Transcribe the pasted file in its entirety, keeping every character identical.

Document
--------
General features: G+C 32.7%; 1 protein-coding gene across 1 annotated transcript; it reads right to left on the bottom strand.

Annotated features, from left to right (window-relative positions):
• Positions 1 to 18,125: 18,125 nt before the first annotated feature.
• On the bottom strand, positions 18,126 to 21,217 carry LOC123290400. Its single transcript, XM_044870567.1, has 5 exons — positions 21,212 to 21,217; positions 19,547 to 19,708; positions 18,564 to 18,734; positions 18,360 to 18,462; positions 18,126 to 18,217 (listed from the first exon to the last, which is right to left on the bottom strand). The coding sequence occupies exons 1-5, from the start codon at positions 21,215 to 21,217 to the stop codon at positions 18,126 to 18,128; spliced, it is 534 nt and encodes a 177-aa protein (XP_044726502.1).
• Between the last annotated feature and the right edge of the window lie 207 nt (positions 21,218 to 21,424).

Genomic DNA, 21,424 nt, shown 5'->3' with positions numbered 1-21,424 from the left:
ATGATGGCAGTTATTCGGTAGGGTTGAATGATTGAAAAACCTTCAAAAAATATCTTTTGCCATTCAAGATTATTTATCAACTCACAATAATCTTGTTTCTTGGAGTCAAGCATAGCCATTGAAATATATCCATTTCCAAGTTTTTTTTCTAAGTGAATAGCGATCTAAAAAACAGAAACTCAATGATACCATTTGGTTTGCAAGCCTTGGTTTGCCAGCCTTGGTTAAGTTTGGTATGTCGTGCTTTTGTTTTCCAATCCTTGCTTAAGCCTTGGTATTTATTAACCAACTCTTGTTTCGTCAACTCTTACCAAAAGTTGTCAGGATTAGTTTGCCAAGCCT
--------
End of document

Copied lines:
General features: G+C 32.7%; 1 protein-coding gene across 1 annotated transcript; it reads right to left on the bottom strand.

Annotated features, from left to right (window-relative positions):
• Positions 1 to 18,125: 18,125 nt before the first annotated feature.
• On the bottom strand, positions 18,126 to 21,217 carry LOC123290400. Its single transcript, XM_044870567.1, has 5 exons — positions 21,212 to 21,217; positions 19,547 to 19,708; positions 18,564 to 18,734; positions 18,360 to 18,462; positions 18,126 to 18,217 (listed from the first exon to the last, which is right to left on the bottom strand). The coding sequence occupies exons 1-5, from the start codon at positions 21,215 to 21,217 to the stop codon at positions 18,126 to 18,128; spliced, it is 534 nt and encodes a 177-aa protein (XP_044726502.1).
• Between the last annotated feature and the right edge of the window lie 207 nt (positions 21,218 to 21,424).

Genomic DNA, 21,424 nt, shown 5'->3' with positions numbered 1-21,424 from the left:
ATGATGGCAGTTATTCGGTAGGGTTGAATGATTGAAAAACCTTCAAAAAATATCTTTTGCCATTCAAGATTATTTATCAACTCACAATAATCTTGTTTCTTGGAGTCAAGCATAGCCATTGAAATATATCCATTTCCAAGTTTTTTTTCTAAGTGAATAGCGATCTAAAAAACAGAAACTCAATGATACCATTTGGTTTGCAAGCCTTGGTTTGCCAGCCTTGGTTAAGTTTGGTATGTCGTGCTTTTGTTTTCCAATCCTTGCTTAAGCCTTGGTATTTATTAACCAACTCTTGTTTCGTCAACTCTTACCAAAAGTTGTCAGGATTAGTTTGCCAAGCCT